9-4 Solving the Mystery of Irradiation-Resistant Alloys

-Simulation of Interstitial Atoms’ Migration Based on First-Principles Calculation-

Fig.9-8  Irradiation effect in pure tungsten and tungsten-rhenium alloy

Fig.9-8 Irradiation effect in pure tungsten and tungsten-rhenium alloy

(a) It is known that the number of irradiation-induced defects is suppressed in tungsten-rhenium alloys compared with that in pure tungsten.
(b) Computational studies based on first-principles calculations have revealed that interstitial atoms in pure tungsten and tungsten-rhenium alloy migrate linearly and randomly, respectively.
(c) We found that the random trajectories of interstitial atoms increase the rate of recombination with vacancies, and a possible mechanism for the suppression of radiation effects in tungsten-rhenium alloys was clarified.


Nuclear-energy generation originates with a nuclear fission or fusion chain reaction through neutrons. The degradation of the structural materials of these reactors through the neutron irradiation is inevitable; however, such degradation must be minimized to achieve safe and economical operation. In particular, plasma-facing walls are exposed to high-energy neutron irradiation in addition to high-temperature plasma, and they are used in extreme environments. Tungsten, which is a refractory metal, is the prime candidate for use as such walls in future fusion reactors.

Prior to recent detailed studies, it had been believed that tungsten would not easily absorb hydrogen isotopes such as deuterium, which is a nuclear-fusion-reactor fuel; this property would be beneficial if tungsten were to be used as a plasma-facing material. However, it is now known that tungsten does absorb hydrogen isotopes at atomic-sized holes that are generated by neutron irradiation. Such absorption of fuel inside the wall is not favorable from either economy- or safety-related points of view. It is however known that the irradiation effects are suppressed in tungsten-rhenium alloys compared with pure tungsten (Fig.9-8(a)), but the mechanism of this favorable effect is not known. We also know that rhenium atoms inside tungsten become aggregated and make materials more brittle, which is an unfavorable effect. For the reasons above, we wondered if rhenium could be substituted by other elements to achieve a favorable effect, and we needed to know the mechanism of this effect.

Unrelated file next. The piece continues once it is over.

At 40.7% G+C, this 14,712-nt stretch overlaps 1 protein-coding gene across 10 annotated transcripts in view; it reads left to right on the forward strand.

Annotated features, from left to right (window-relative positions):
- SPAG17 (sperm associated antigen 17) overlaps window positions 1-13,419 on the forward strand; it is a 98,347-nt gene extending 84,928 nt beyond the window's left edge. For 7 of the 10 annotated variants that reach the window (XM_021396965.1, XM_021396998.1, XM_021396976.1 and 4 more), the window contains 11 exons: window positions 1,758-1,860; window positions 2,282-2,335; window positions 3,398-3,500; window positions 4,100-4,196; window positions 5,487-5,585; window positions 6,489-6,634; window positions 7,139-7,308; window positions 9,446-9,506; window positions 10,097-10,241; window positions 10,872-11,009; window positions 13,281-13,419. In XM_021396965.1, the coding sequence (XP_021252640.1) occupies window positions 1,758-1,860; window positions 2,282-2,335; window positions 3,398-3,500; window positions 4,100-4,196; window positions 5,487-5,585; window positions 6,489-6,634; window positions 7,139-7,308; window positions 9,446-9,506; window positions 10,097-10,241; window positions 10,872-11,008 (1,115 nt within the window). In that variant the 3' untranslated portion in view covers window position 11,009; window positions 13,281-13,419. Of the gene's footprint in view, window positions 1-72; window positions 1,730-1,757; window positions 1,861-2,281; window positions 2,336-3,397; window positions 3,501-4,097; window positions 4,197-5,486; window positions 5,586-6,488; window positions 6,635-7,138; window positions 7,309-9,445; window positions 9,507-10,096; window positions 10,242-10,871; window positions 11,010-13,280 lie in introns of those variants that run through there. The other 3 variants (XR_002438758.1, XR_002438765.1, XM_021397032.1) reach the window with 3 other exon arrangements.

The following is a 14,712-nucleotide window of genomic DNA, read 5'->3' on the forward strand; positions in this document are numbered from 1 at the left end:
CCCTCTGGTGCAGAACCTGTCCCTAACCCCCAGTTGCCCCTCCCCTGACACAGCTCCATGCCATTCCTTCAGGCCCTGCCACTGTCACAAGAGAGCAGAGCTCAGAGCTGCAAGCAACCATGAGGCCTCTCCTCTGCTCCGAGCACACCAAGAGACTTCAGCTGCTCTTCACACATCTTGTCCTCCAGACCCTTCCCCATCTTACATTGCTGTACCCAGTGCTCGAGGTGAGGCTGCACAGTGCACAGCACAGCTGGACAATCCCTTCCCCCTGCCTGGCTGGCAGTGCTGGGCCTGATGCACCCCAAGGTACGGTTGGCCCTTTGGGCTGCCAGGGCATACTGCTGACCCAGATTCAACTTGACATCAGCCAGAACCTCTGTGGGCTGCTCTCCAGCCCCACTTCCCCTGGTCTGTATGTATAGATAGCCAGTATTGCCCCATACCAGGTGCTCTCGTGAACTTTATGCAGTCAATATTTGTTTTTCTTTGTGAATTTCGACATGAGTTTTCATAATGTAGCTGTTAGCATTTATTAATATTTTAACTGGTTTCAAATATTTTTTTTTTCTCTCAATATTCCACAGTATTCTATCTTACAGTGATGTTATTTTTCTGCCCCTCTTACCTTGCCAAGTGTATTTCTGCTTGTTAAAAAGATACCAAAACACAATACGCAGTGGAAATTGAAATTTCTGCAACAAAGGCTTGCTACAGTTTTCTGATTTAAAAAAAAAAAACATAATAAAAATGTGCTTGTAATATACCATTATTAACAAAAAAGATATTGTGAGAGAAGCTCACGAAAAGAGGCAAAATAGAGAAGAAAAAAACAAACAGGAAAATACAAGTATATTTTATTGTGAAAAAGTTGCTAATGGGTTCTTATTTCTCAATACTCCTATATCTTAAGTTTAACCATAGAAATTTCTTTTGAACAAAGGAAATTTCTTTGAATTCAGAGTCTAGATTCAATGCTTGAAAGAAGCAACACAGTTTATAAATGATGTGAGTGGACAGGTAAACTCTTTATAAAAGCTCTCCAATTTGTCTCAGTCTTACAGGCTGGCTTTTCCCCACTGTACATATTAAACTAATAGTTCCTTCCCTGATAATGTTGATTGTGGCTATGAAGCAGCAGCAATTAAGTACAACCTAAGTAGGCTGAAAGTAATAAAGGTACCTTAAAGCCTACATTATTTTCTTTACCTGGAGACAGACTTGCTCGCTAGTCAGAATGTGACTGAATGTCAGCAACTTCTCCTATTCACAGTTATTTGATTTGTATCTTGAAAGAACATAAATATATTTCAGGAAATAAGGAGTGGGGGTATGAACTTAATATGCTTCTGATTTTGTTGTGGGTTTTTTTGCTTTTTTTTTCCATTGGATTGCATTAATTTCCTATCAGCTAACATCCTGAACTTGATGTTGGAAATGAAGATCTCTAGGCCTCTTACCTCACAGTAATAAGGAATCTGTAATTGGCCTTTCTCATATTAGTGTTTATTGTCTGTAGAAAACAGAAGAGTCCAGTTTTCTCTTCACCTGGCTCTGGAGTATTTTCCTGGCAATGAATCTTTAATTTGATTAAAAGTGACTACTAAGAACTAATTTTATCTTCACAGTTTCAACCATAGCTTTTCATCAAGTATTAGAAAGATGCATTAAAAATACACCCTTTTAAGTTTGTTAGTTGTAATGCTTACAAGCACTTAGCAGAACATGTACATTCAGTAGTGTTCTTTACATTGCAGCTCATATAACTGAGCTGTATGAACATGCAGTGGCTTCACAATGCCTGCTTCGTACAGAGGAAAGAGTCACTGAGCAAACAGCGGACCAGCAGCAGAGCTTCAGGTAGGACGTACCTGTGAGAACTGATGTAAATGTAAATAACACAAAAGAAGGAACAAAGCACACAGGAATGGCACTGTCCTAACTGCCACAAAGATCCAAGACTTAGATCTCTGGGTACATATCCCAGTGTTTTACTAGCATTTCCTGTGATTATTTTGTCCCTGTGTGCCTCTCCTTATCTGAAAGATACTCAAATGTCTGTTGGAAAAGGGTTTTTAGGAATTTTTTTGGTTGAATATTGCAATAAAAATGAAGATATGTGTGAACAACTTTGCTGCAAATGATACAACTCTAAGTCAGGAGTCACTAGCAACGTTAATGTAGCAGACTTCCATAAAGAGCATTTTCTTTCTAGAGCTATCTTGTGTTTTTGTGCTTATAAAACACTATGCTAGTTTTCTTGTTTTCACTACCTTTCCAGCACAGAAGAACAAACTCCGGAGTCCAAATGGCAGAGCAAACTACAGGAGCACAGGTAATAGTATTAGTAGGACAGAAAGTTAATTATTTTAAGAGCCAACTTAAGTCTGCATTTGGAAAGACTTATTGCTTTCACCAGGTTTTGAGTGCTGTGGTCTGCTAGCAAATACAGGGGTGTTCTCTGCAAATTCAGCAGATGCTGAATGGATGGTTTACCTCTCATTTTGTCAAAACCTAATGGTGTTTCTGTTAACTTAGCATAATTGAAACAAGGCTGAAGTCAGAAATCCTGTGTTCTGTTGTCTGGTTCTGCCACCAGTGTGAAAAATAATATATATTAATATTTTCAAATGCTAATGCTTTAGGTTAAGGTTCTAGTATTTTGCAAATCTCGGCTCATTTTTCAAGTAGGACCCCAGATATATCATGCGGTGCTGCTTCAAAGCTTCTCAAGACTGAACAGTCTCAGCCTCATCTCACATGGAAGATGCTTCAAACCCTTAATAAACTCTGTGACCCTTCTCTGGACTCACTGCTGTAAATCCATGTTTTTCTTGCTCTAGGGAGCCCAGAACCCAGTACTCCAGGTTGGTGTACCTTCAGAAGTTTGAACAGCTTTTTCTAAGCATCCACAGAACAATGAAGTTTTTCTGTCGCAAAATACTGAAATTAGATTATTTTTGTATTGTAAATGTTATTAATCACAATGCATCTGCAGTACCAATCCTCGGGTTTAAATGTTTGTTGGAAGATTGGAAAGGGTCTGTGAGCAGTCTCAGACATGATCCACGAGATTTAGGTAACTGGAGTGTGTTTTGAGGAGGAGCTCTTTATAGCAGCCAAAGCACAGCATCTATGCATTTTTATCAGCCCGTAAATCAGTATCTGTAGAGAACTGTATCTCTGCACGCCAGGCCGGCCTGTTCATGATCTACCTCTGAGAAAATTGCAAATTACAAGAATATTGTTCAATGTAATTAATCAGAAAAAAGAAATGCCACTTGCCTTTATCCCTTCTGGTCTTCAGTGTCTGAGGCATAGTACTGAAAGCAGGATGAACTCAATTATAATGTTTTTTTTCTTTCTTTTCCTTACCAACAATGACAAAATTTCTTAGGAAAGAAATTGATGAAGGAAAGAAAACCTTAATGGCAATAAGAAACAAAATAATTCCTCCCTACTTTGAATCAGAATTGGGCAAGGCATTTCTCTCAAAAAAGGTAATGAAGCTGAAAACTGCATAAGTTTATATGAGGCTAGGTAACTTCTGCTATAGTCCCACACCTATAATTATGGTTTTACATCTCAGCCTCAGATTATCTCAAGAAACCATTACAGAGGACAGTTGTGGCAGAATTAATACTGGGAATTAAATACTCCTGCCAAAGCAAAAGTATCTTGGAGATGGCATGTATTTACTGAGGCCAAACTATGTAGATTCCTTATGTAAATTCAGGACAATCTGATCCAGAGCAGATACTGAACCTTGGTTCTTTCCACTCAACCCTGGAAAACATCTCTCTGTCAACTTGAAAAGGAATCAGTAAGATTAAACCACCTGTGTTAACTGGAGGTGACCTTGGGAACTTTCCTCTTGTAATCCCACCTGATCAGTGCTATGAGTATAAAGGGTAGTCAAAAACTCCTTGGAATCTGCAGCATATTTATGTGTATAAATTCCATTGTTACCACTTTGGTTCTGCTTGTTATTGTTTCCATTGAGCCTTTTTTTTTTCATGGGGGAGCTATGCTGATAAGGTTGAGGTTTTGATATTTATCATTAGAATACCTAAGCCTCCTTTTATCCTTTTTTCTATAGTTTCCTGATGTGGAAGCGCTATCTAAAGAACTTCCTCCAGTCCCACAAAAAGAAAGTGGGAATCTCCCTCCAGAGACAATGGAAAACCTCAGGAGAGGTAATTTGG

Under fast-neutron irradiation, some atoms at lattice sites are displaced and are inserted at interstitial positions, leaving vacancies behind. Suppression of irradiation effects means that displaced atoms tend to recombine with vacancies also generated by irradiation. In this study, we thoroughly investigated the migration and recombination of displaced atoms in pure tungsten and tungsten-rhenium alloy using density-functional-theory-based first-principles calculations. We found that interstitial atoms in pure tungsten migrate one-dimensionally, while those in the alloy migrate randomly (Fig.9-8(b)). Fig.9-8(c) shows how this difference propagates to the difference in the recombination rate, i.e., the probability of an interstitial atom recombining with a vacancy located within a given distance. Notice that the probability is larger in alloys than in pure tungsten. This suggests that random migration of interstitials reduces irradiation effects; various experimental evidence that we have obtained so far has supported this notion. In the future, we would like to search for new radiation-resistant alloys based on the current results.

This work is supported by the Japan Society for the Promotion of Science (JSPS) KAKENHI Grant-in-Aid for Scientific Research (C) (No.15K06672).


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